In my course in college, there were only four girls with thirty-odd boys. But even though there were only four of us, we managed the finest.
Women in Ag
My experience so far is yes, I am treated the same as men in the sector. I have not got any special treatment or have had any comments passed to me.
It does not matter if you are male or female heading into the creamery or into the mart around here; everyone is treated the same.
Agriculture has been a mainly male-dominated field, but in recent years that is changing as more women are coming onto the ag scene.
It is not unusual to have female farmhands doing jobs, so when farmers need help, they do not care whether you are male or female as long as the job gets done, in my experience.
I feel that women in agriculture are getting the recognition they deserve both at farm and industry level.
I think social media plays a great part in opening people’s eyes to women in farming. For example, Maighréad Barron and Karen Moynihan have a big following and are great role models.
It is becoming the norm now to see women farming or partaking in some parts of agriculture, which is great as this was not seen six or seven years ago, in my experience.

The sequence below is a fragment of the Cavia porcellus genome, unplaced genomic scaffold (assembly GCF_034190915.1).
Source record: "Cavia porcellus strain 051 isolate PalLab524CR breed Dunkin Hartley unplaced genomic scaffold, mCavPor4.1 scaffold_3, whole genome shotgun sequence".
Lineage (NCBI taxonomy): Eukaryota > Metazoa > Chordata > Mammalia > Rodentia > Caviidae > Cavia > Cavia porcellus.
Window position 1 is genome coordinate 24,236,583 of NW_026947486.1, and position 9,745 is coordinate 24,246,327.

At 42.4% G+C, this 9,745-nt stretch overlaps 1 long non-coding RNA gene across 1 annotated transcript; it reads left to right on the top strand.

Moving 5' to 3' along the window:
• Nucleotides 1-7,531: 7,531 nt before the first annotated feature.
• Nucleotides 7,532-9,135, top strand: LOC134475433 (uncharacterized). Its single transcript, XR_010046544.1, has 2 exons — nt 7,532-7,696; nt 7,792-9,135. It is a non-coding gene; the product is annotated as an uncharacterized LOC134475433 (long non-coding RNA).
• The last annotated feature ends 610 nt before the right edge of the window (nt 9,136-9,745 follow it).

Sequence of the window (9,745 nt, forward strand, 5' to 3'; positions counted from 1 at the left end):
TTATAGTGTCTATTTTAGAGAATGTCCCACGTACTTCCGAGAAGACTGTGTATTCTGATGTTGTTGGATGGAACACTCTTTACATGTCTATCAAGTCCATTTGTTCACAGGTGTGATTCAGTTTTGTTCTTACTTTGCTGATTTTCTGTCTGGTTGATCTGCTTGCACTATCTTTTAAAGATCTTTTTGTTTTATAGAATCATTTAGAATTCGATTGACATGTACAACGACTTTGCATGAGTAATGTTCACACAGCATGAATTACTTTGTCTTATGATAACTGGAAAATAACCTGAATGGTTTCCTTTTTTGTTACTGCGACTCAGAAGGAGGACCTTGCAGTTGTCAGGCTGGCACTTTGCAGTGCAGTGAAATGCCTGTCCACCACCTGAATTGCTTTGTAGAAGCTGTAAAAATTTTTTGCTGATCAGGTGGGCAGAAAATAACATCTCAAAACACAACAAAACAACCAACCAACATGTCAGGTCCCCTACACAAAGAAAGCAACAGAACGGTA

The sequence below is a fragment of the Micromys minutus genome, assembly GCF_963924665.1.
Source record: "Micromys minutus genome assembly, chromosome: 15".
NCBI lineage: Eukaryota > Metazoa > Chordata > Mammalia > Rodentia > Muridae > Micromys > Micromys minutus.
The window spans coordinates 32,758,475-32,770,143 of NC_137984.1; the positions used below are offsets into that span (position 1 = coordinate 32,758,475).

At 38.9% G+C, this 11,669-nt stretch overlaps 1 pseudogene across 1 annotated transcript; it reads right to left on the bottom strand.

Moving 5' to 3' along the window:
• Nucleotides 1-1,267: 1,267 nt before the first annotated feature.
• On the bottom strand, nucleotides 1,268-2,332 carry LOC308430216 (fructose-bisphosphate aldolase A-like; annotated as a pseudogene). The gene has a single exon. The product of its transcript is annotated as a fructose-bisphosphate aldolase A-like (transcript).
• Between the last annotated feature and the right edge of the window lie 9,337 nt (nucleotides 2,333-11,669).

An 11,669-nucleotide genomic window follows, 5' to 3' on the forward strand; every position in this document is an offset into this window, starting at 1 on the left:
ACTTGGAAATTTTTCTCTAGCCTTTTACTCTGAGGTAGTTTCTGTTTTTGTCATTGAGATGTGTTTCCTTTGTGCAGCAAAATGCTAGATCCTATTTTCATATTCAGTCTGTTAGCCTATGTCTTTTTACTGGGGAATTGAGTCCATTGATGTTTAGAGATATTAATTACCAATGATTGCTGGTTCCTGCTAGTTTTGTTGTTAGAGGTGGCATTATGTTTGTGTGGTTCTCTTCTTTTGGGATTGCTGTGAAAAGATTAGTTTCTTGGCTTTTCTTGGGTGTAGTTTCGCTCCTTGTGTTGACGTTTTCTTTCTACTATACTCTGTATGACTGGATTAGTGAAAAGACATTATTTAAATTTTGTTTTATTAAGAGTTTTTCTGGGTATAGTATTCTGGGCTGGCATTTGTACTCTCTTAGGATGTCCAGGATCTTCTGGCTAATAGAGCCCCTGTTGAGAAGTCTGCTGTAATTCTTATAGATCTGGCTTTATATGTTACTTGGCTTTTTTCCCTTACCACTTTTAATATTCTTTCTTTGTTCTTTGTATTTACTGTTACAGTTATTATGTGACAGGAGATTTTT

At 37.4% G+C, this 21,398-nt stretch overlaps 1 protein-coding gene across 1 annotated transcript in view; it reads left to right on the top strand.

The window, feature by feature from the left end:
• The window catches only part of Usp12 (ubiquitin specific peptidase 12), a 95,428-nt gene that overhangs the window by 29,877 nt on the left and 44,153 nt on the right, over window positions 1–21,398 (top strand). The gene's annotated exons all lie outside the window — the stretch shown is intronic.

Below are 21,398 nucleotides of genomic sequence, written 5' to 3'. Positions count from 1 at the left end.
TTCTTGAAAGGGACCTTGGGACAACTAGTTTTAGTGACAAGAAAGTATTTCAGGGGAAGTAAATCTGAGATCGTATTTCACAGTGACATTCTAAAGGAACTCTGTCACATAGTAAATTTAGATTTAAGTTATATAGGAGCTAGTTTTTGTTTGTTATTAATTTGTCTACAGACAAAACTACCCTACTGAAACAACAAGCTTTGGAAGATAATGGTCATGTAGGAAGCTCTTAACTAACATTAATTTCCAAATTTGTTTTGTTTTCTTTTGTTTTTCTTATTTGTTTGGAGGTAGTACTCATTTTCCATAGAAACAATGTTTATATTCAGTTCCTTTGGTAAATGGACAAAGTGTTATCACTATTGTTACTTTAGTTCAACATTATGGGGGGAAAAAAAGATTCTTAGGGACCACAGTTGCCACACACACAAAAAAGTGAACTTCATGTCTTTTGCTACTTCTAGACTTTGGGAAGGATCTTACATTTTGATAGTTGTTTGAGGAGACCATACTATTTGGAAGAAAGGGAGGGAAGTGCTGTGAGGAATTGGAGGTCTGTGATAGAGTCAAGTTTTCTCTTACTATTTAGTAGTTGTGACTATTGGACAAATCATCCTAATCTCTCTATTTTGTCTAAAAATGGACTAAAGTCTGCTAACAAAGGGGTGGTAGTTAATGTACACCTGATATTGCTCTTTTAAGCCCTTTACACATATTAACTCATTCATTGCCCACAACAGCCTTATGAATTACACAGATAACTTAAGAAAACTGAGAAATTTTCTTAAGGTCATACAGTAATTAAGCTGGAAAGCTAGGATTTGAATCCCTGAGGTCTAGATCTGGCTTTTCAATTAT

It is about farmers supporting farmers. I do not believe that just because we are women that we should get a pat on the back for milking cows or driving tractors.
If you are able to do and enjoy it, it should not make a difference whether you are male or female.
More and more women are entering the sector. You cannot force someone to do something they do not want to do.
Seeing as women in ag are more common now, more women will feel and believe that they can farm or work in the sector as it is the norm now.
I would not say life as a woman in agriculture is tough or challenging.
The job itself can be tough at times if cattle become ill or something like that, but that is just life on a farm; that has nothing to do with being a woman.
Things can be unpredictable, which keeps things interesting as no two days are the same, which I love.
I have always loved being on the go ever since I was young, and I have always loved being outside and out with animals.
Seeing my grandmother work hard on the farm all her life inspired me. She is one reason why I believed I could have a future in agriculture.
My plans for the future are to travel while I am still young and able.
I intend to work full-time in Ireland for the next year to save up to travel the year after. It has always been a dream of mine to see how New Zealand operates and the differences in how we farm.
That is number one on the bucket list, anyway. We will see where else it takes me after that.
If you were thinking of pursuing a career in agriculture, I would say do it.
There is nothing like it, and it is such a rewarding career; you will never get bored, as no two days are the same.
Agriculture is very broad, so if the physical part of farming is not got you, there are still so many more careers involving ag, such as in sales or as advisors, that you could turn your hand to.”